According to Akhmetshin, Trump Jr. asked the attorney if she had all the evidence to back up her claims, but Veselnitskaya said the Trump campaign would need to research it more. After that, Trump Jr. lost interest.

"They couldn't wait for the meeting to end," he said.

Legal fallout from Trump Jr.'s meeting with Russian lawyer

Details revealed about Jared Kushner's security clearance forms showed that Mr. Trump's son-in-law and current White House senior adviser, and then-campaign chairman Paul Manafort also attended the meeting. Kushner has had to submit multiple security clearance forms since joining the White House, since he initially failed to disclose any foreign contacts. 

Asked about Akhmetshin's participation in the meeting, Manafort spokesman Jason Maloni declined comment. A spokesman for Kushner did not respond to inquiries, nor did Trump Jr.'s attorney.

Akhmetshin said the attorney brought with her a plastic folder with printed-out documents. He said he was unaware of the content of the documents or whether they were provided by the Russian government, and it was unclear whether she left the materials with the Trump associates.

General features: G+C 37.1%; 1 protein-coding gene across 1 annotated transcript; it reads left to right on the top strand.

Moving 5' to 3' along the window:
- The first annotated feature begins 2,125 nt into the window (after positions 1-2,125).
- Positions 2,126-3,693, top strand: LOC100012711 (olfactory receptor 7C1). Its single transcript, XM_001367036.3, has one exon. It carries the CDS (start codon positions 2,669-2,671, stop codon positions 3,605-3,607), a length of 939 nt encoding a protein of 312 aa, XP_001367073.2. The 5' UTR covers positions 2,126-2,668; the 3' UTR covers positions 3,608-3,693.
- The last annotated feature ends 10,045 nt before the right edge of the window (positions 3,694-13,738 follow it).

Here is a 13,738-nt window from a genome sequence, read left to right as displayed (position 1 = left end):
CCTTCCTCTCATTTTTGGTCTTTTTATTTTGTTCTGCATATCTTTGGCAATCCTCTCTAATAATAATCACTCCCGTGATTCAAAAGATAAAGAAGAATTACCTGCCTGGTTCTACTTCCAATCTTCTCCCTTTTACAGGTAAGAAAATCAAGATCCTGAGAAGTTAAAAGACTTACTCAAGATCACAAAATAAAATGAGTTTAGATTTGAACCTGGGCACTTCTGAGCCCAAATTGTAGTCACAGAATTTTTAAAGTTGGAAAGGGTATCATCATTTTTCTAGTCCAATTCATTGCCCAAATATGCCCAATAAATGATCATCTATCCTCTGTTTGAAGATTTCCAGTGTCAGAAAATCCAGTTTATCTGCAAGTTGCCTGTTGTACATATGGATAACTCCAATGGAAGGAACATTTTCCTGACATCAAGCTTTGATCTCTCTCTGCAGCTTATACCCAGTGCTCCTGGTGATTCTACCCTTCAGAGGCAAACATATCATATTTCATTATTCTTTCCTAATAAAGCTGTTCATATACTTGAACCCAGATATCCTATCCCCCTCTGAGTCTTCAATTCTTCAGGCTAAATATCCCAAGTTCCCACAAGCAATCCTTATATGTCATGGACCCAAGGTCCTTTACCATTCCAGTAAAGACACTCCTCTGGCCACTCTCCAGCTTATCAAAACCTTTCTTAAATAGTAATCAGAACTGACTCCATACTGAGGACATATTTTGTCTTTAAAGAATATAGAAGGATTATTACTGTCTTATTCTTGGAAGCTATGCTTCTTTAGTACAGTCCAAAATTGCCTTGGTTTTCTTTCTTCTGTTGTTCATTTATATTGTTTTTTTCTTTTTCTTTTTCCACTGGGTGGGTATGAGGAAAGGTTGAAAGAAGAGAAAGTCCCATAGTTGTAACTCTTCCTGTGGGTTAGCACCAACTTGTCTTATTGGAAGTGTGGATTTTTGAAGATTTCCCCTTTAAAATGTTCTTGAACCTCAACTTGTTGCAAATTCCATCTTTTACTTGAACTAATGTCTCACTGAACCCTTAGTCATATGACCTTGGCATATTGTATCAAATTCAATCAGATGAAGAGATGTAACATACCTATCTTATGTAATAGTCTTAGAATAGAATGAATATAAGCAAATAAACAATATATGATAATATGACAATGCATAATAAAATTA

Akhmetshin said the meeting was "not substantive," and he "actually expected more serious" discussion.

"I never thought this would be such a big deal to be honest," he told the AP.

The Russian government has denied any involvement or knowledge of the June 2016 meeting. Asked Friday about Akhmetshin, Russian President Vladimir Putin's spokesman, Dmitry Peskov, told reporters: "We don't know anything about this person."

President Trump defends his son over Russia emails

In reports this week, Akhmetshin has been identified as a former Russian counterintelligence officer, but he denied ever serving in such a capacity.

"That is not correct," Akhmetshin said. He said he served in the Soviet Army from 1986 to 1988 after he was drafted but was not trained in spy tradecraft.

Akhmetshin said he has not been contacted by the special counsel's office or the FBI about the meeting with Trump Jr. He said he's willing to talk with the Senate Judiciary Committee, whose chairman, Iowa Sen. Chuck Grassley, has pressed the Justice Department about why Akhmetshin has not registered as a foreign agent.